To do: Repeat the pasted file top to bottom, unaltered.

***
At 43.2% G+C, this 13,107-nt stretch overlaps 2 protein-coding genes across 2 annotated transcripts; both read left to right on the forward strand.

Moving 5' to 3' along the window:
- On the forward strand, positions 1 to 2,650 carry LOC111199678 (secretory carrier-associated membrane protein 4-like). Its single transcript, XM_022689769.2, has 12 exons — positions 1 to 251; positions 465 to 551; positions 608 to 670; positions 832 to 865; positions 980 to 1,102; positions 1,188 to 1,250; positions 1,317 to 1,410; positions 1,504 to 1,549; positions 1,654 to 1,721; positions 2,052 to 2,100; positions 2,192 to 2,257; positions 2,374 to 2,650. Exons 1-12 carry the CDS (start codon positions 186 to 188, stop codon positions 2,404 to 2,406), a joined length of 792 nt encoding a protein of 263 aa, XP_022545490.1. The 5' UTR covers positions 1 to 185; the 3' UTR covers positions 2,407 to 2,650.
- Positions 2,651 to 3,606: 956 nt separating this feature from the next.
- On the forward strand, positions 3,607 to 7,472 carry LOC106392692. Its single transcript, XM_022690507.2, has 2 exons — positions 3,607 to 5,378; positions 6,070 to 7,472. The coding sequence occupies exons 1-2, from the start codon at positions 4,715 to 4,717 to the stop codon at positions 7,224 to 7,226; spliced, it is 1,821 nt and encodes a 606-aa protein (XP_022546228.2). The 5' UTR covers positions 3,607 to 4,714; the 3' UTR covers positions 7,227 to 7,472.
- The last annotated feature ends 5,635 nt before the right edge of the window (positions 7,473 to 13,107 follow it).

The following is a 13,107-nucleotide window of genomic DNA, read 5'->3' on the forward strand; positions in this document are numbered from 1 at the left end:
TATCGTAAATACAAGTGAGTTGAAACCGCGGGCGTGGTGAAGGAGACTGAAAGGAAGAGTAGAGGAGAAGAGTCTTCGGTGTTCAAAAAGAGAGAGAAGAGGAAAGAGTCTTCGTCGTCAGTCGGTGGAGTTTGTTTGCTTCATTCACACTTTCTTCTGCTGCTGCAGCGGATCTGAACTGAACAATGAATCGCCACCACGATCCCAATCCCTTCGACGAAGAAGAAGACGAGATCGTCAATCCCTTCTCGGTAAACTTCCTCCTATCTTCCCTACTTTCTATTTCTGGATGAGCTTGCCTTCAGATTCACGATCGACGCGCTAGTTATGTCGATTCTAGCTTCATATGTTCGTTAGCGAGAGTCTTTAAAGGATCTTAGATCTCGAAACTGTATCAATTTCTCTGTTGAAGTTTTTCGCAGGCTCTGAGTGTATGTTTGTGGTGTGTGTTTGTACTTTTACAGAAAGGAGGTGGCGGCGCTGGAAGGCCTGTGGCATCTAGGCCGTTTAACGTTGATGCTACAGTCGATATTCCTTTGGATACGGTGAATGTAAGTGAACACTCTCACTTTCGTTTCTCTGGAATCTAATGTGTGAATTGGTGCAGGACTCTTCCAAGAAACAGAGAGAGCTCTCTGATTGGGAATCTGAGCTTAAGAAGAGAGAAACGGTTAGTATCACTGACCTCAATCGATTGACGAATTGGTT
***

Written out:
At 43.2% G+C, this 13,107-nt stretch overlaps 2 protein-coding genes across 2 annotated transcripts; both read left to right on the forward strand.

Moving 5' to 3' along the window:
- On the forward strand, positions 1 to 2,650 carry LOC111199678 (secretory carrier-associated membrane protein 4-like). Its single transcript, XM_022689769.2, has 12 exons — positions 1 to 251; positions 465 to 551; positions 608 to 670; positions 832 to 865; positions 980 to 1,102; positions 1,188 to 1,250; positions 1,317 to 1,410; positions 1,504 to 1,549; positions 1,654 to 1,721; positions 2,052 to 2,100; positions 2,192 to 2,257; positions 2,374 to 2,650. Exons 1-12 carry the CDS (start codon positions 186 to 188, stop codon positions 2,404 to 2,406), a joined length of 792 nt encoding a protein of 263 aa, XP_022545490.1. The 5' UTR covers positions 1 to 185; the 3' UTR covers positions 2,407 to 2,650.
- Positions 2,651 to 3,606: 956 nt separating this feature from the next.
- On the forward strand, positions 3,607 to 7,472 carry LOC106392692. Its single transcript, XM_022690507.2, has 2 exons — positions 3,607 to 5,378; positions 6,070 to 7,472. The coding sequence occupies exons 1-2, from the start codon at positions 4,715 to 4,717 to the stop codon at positions 7,224 to 7,226; spliced, it is 1,821 nt and encodes a 606-aa protein (XP_022546228.2). The 5' UTR covers positions 3,607 to 4,714; the 3' UTR covers positions 7,227 to 7,472.
- The last annotated feature ends 5,635 nt before the right edge of the window (positions 7,473 to 13,107 follow it).

The following is a 13,107-nucleotide window of genomic DNA, read 5'->3' on the forward strand; positions in this document are numbered from 1 at the left end:
TATCGTAAATACAAGTGAGTTGAAACCGCGGGCGTGGTGAAGGAGACTGAAAGGAAGAGTAGAGGAGAAGAGTCTTCGGTGTTCAAAAAGAGAGAGAAGAGGAAAGAGTCTTCGTCGTCAGTCGGTGGAGTTTGTTTGCTTCATTCACACTTTCTTCTGCTGCTGCAGCGGATCTGAACTGAACAATGAATCGCCACCACGATCCCAATCCCTTCGACGAAGAAGAAGACGAGATCGTCAATCCCTTCTCGGTAAACTTCCTCCTATCTTCCCTACTTTCTATTTCTGGATGAGCTTGCCTTCAGATTCACGATCGACGCGCTAGTTATGTCGATTCTAGCTTCATATGTTCGTTAGCGAGAGTCTTTAAAGGATCTTAGATCTCGAAACTGTATCAATTTCTCTGTTGAAGTTTTTCGCAGGCTCTGAGTGTATGTTTGTGGTGTGTGTTTGTACTTTTACAGAAAGGAGGTGGCGGCGCTGGAAGGCCTGTGGCATCTAGGCCGTTTAACGTTGATGCTACAGTCGATATTCCTTTGGATACGGTGAATGTAAGTGAACACTCTCACTTTCGTTTCTCTGGAATCTAATGTGTGAATTGGTGCAGGACTCTTCCAAGAAACAGAGAGAGCTCTCTGATTGGGAATCTGAGCTTAAGAAGAGAGAAACGGTTAGTATCACTGACCTCAATCGATTGACGAATTGGTT